As we swam through our pages of notes looking for possible themes for this year's SearchFest, the one that kept rising to the surface was digital marketers as translators. We translate data into compelling stories. We comb, we scrape, we sift and we sort data to make things easier and to craft solutions for our clients.

"The person with the most data wins. […] Data is your organization's second most valuable asset. The first is your employees." ~ Tim Mayer of Heddle Marketing

How do we move towards being better translators of data into actionable insights? Here are some of the top takeaways from SearchFest this year…

Resonance vs Relevance

In his opening keynote, Tim Mayer said that marketers need to go beyond relevance and use data to promote resonance within their content marketing strategies. If relevance is how we target and match our messaging to find new customers then resonance is how we get our customers to stick around.

Another way of looking at this is from a PPC perspective. Relevance attracts Clickers, while resonance builds a base around Converters, and, as Mayer puts it, “Clickers are not your converters in many cases.” So if your strategy focuses on optimizing for Clickers then you’re headed in the wrong direction. Use what you know about your audience to anticipate their needs and serve them content that eases their pain points.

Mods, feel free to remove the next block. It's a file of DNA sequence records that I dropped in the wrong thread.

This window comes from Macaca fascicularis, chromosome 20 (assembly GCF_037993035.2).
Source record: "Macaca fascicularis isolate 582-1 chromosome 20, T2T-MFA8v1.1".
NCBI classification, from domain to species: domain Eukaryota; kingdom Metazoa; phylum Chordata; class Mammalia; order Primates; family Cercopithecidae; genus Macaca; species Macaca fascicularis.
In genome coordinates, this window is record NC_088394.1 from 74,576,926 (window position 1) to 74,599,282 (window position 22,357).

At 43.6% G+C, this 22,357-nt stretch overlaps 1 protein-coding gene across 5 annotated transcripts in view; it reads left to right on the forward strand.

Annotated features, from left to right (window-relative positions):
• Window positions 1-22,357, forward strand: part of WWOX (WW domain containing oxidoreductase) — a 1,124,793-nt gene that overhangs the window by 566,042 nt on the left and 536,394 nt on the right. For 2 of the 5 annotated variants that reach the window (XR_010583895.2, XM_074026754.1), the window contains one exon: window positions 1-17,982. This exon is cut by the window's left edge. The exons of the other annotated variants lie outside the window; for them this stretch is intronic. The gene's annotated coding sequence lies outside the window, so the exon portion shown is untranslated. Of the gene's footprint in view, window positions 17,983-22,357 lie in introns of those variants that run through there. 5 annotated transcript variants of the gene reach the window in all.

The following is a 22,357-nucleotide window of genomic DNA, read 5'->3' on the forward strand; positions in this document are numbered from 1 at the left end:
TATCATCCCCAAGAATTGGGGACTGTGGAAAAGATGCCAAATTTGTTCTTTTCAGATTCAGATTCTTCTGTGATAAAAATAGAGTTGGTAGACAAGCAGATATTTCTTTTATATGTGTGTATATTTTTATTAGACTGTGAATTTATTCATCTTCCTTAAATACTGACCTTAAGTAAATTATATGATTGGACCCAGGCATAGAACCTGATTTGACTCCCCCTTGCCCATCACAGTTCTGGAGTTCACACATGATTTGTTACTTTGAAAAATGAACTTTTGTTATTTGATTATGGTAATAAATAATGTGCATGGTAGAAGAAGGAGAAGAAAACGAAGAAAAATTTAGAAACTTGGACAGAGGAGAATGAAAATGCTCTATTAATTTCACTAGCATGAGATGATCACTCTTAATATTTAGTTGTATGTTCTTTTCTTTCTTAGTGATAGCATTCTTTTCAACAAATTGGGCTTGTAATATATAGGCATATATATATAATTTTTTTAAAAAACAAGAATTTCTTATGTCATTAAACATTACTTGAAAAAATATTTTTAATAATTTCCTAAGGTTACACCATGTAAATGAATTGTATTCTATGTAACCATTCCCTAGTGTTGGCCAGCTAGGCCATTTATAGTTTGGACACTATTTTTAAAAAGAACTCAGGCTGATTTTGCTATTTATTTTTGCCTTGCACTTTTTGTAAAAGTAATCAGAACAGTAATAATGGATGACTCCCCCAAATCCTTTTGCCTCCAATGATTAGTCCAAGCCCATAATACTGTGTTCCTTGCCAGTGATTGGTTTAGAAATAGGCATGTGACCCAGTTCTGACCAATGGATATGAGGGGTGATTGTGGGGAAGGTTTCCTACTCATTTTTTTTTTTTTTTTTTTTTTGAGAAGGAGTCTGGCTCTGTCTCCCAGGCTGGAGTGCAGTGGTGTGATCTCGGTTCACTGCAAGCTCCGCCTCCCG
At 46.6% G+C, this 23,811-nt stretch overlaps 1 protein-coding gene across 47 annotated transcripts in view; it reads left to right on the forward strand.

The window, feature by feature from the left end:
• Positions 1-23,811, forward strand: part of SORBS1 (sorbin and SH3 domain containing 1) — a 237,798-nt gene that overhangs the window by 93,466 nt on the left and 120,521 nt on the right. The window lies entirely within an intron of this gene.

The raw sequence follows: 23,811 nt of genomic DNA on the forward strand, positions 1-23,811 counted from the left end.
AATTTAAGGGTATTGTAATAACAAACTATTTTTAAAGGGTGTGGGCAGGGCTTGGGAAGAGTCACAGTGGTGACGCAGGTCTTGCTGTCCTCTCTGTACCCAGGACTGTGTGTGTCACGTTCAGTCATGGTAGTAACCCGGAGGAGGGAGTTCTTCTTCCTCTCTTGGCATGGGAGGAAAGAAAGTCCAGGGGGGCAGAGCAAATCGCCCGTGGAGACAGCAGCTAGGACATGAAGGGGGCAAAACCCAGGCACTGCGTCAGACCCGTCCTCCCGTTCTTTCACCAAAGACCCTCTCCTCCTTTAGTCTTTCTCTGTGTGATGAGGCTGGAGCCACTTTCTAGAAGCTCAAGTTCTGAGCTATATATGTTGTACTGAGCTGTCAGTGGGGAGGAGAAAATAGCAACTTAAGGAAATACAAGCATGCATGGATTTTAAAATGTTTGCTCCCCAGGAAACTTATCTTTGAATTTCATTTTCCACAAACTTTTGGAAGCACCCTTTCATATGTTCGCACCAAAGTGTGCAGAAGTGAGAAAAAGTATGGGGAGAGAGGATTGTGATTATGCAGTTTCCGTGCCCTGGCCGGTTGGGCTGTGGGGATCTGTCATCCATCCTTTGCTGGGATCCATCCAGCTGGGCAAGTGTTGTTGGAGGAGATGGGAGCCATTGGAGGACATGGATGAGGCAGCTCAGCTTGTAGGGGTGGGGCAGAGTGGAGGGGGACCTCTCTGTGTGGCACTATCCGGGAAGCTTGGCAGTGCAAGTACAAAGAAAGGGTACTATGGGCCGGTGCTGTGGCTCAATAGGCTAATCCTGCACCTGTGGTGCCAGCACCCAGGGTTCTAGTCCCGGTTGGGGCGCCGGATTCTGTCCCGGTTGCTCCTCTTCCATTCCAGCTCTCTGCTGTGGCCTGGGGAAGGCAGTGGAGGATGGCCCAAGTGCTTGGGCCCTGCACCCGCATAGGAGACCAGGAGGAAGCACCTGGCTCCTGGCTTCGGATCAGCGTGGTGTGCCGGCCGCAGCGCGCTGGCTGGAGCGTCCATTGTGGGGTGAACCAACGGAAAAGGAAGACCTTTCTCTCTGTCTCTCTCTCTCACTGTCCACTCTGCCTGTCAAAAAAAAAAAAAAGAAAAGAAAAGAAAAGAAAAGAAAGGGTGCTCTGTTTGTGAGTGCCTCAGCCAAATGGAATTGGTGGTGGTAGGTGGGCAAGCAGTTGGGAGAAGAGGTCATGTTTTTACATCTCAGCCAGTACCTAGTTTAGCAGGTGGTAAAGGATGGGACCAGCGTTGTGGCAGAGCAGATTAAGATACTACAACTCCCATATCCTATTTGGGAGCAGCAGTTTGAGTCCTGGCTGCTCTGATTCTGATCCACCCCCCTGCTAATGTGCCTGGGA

People-based Marketing

The shift towards people-based marketing is liberating to those search marketers who for years mistakenly thought their client was a cold, mother-in-law of an algorithm that either gives them a SERP thumbs up or a SERP thumbs down. In the past we measured devices as if they were people. Nowadays and going forward we are seeing more solutions to track people (individuals) as they move across devices.

This simultaneously creepy and heartwarming development is freeing us digital marketers so that we know longer have to write “SEO Content” that was more machine code than interpersonal communication. We could always craft content that resonated on a personal level, but we had no mandate to do so. Now we are being told (and in some cases reprimanded) by the search engines that this is what we should do. More and more brands will be able to deliver that individualized content to members of their audience.
In a beautiful sort of ironic twist it will likely be through machines and automation that we can achieve and deliver this personalized, human touch within our content marketing.

Trust Your Strengths

Imitation is the sincerest form flattery, but don’t flatter your competitors by copying their marketing and digital strategies. Your impersonations aren’t terribly great and you’re kind of embarrassing yourself out there. Even when copying a successful marketing strategy, there is no guarantee that what once worked will work again. Successful marketing is strongly driven by its uniqueness, as soon as that’s gone, it loses its power quickly.

You need to trust your own strengths and focus on what makes your business desirable over your competitors. What your business offers is unique and that needs to show through in your marketing. Showcasing your unique strengths and offerings will lead to creating unique marketing and digital strategies.

Kill Assumptions By Testing Your Hypothesis